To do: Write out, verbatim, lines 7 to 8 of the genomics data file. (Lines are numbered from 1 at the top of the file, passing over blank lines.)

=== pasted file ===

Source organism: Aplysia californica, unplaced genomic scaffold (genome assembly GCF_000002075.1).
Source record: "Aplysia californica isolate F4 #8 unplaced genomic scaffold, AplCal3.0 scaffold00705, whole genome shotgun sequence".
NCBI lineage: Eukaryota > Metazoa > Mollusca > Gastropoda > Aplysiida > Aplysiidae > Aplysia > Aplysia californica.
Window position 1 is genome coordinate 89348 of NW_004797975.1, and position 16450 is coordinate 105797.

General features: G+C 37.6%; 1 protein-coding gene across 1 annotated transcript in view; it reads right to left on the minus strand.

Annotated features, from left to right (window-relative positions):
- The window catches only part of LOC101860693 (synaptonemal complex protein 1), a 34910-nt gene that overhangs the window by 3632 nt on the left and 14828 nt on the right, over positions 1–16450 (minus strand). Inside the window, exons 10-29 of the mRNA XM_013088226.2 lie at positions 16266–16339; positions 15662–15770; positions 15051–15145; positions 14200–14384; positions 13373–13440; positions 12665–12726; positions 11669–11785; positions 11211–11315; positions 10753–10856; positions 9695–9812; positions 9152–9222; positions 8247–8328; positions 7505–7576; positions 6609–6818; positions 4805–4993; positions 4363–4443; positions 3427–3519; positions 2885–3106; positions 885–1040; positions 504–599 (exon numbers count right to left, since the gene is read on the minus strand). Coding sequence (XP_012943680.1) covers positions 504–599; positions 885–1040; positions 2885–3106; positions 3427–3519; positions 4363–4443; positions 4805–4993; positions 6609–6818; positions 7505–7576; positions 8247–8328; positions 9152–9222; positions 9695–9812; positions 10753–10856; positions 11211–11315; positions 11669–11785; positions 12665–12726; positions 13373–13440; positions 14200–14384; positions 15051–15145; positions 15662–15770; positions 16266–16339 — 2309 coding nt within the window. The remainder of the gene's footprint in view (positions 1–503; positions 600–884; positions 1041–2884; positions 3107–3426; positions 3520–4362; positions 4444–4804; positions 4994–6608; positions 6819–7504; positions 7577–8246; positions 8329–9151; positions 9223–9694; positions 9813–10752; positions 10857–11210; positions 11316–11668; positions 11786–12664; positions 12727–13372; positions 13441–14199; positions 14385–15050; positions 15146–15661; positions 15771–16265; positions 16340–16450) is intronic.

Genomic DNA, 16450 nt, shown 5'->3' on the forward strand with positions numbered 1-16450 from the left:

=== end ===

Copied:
- The window catches only part of LOC101860693 (synaptonemal complex protein 1), a 34910-nt gene that overhangs the window by 3632 nt on the left and 14828 nt on the right, over positions 1–16450 (minus strand). Inside the window, exons 10-29 of the mRNA XM_013088226.2 lie at positions 16266–16339; positions 15662–15770; positions 15051–15145; positions 14200–14384; positions 13373–13440; positions 12665–12726; positions 11669–11785; positions 11211–11315; positions 10753–10856; positions 9695–9812; positions 9152–9222; positions 8247–8328; positions 7505–7576; positions 6609–6818; positions 4805–4993; positions 4363–4443; positions 3427–3519; positions 2885–3106; positions 885–1040; positions 504–599 (exon numbers count right to left, since the gene is read on the minus strand). Coding sequence (XP_012943680.1) covers positions 504–599; positions 885–1040; positions 2885–3106; positions 3427–3519; positions 4363–4443; positions 4805–4993; positions 6609–6818; positions 7505–7576; positions 8247–8328; positions 9152–9222; positions 9695–9812; positions 10753–10856; positions 11211–11315; positions 11669–11785; positions 12665–12726; positions 13373–13440; positions 14200–14384; positions 15051–15145; positions 15662–15770; positions 16266–16339 — 2309 coding nt within the window. The remainder of the gene's footprint in view (positions 1–503; positions 600–884; positions 1041–2884; positions 3107–3426; positions 3520–4362; positions 4444–4804; positions 4994–6608; positions 6819–7504; positions 7577–8246; positions 8329–9151; positions 9223–9694; positions 9813–10752; positions 10857–11210; positions 11316–11668; positions 11786–12664; positions 12727–13372; positions 13441–14199; positions 14385–15050; positions 15146–15661; positions 15771–16265; positions 16340–16450) is intronic.

Genomic DNA, 16450 nt, shown 5'->3' on the forward strand with positions numbered 1-16450 from the left: